Bugs & Beats & Beasts is a German soundscape and music cross-over that was produced in 1999 by Ammer & Console who are a collaborative team who have produced Radio Plays for over fifteen years. One of the distinct differences with the German approach to audio drama is the notion of the Radio Producer versus the Auter, in the sense that the Producer is regarded as something of a ‘fixer’ whereas the Auter is viewed as a more artistic and idealistic creative originator.

There was much more discussed during the days of the conference, it just wasn’t possible to get to it all, but these examples and samples are certainly a good starting point for more exploration.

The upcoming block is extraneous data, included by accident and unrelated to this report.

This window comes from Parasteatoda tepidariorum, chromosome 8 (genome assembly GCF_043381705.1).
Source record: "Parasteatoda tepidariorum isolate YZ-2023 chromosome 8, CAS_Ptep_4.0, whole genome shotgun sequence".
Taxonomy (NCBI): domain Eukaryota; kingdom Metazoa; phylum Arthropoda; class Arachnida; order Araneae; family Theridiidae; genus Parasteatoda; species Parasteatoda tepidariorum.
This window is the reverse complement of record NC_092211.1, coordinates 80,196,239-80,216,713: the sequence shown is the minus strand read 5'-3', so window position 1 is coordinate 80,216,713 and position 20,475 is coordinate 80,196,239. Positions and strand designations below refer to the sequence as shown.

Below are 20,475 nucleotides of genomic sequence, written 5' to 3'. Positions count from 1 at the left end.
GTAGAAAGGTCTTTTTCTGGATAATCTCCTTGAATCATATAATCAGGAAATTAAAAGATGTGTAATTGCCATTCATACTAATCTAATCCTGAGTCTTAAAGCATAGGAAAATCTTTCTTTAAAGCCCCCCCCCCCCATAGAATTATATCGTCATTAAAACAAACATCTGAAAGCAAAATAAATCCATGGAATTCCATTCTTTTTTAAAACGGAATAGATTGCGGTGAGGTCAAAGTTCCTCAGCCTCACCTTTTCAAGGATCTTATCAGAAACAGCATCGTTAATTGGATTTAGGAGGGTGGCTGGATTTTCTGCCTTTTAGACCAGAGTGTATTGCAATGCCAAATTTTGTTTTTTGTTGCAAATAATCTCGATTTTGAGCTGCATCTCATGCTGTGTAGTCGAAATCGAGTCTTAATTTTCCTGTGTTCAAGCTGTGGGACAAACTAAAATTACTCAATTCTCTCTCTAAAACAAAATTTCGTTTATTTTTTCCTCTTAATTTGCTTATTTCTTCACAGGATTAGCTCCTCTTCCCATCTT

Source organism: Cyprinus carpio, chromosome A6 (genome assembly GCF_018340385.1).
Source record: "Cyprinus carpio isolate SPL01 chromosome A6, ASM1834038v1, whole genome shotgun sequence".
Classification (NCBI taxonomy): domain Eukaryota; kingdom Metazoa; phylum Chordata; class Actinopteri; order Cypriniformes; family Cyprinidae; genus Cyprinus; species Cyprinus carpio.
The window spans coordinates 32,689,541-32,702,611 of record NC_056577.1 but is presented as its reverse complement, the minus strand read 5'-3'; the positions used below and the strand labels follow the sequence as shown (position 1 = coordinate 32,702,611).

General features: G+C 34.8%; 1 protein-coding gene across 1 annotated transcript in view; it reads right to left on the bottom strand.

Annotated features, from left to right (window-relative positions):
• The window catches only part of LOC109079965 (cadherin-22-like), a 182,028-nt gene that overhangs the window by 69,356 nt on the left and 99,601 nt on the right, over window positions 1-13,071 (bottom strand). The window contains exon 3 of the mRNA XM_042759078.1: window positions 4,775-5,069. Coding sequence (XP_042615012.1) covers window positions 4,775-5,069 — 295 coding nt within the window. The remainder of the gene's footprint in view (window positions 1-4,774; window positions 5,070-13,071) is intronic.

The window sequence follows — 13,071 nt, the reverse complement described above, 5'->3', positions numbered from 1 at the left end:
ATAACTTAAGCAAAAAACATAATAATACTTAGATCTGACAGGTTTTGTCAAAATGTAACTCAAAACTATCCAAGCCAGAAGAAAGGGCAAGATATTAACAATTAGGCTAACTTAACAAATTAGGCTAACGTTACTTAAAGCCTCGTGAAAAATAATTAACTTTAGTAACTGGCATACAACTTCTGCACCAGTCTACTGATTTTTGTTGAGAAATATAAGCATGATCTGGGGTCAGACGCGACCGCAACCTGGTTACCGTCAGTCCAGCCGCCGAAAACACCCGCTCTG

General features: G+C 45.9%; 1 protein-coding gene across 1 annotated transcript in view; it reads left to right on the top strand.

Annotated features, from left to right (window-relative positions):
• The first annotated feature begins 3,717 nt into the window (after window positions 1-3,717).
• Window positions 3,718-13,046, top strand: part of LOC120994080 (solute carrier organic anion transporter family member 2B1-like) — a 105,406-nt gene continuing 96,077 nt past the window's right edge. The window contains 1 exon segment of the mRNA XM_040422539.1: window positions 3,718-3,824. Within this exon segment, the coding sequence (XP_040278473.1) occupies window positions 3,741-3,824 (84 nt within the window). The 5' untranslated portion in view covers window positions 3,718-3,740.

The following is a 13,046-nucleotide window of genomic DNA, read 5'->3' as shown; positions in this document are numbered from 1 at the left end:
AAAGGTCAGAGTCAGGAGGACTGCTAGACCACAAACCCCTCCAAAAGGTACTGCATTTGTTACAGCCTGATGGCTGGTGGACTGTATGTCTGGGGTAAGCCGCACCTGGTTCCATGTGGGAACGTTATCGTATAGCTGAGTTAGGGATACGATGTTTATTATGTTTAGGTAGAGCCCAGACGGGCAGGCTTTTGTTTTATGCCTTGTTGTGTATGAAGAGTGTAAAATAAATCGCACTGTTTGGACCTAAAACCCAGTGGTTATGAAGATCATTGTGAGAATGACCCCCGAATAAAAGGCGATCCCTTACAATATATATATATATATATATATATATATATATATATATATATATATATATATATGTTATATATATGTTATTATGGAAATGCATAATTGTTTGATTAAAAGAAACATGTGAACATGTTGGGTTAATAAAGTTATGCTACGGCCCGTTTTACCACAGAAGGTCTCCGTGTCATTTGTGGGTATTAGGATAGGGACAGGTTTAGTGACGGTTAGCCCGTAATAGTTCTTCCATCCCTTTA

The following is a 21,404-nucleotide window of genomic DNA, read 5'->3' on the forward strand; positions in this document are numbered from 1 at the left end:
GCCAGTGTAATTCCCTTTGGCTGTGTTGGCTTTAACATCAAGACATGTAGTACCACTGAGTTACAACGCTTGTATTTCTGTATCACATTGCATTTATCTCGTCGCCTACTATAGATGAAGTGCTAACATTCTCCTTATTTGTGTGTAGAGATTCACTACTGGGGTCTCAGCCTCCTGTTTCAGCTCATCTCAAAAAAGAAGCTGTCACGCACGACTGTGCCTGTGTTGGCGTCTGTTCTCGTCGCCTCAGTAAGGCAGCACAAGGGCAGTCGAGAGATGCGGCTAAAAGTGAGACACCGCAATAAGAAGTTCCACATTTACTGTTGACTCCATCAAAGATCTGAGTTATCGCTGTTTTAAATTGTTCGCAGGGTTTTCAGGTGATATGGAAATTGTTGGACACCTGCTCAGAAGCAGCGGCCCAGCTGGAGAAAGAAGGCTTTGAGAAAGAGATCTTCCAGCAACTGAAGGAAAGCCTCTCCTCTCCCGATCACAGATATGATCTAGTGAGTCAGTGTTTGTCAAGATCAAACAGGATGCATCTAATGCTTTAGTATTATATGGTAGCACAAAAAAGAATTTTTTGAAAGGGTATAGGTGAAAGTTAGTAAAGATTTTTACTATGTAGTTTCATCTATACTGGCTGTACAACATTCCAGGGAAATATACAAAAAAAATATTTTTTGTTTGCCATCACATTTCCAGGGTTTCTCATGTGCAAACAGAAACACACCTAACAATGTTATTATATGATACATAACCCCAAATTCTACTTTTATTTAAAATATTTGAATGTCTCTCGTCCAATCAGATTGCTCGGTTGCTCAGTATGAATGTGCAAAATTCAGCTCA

Radio Research 2013


Radio Researchers BBC BH Tour

Academic conferences are often expected to be dull affairs that leave one soporific. Nothing can be further from the truth than Radio Research 2013. The ECREA hosted conference organised by Prof Guy Starkey and the University of Sunderland, at their London campus, has been vibrant, absorbing and engaging.

In his keynote address Andrew Crissel reassured the attendees that radio has a strong future based on its focus on words and ideas, and despite all the pressure to ‘visualise’ radio.

It’s great to re-confirm why I became interested in radio in the first place and to be reminded that there is more to radio than just youth and popular radio. Reconnecting with other forms of radio, drama, features and reportage has been heartening and welcome.

So I’ll be heading back to Leicester with a renewed sense of vigour that radio is a rich and enriching area to work in.